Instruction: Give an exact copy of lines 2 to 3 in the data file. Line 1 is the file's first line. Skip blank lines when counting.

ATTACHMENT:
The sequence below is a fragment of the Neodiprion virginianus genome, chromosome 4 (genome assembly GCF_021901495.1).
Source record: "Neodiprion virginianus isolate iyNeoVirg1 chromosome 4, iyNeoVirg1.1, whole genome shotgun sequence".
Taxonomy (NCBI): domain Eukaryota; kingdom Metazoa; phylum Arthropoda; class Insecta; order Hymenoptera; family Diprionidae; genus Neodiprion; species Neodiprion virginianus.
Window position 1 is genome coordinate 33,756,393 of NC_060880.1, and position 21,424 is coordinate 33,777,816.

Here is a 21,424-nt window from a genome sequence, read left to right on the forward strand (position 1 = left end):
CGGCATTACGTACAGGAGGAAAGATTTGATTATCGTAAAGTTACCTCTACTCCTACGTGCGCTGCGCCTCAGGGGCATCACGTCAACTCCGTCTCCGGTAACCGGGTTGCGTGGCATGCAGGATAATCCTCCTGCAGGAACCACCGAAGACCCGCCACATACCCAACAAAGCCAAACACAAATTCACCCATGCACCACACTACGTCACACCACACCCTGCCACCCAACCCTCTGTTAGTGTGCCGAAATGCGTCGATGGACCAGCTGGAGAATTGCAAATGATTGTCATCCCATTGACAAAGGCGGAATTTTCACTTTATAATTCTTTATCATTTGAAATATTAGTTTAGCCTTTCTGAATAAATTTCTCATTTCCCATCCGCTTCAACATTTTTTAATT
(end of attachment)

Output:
Source record: "Neodiprion virginianus isolate iyNeoVirg1 chromosome 4, iyNeoVirg1.1, whole genome shotgun sequence".
Taxonomy (NCBI): domain Eukaryota; kingdom Metazoa; phylum Arthropoda; class Insecta; order Hymenoptera; family Diprionidae; genus Neodiprion; species Neodiprion virginianus.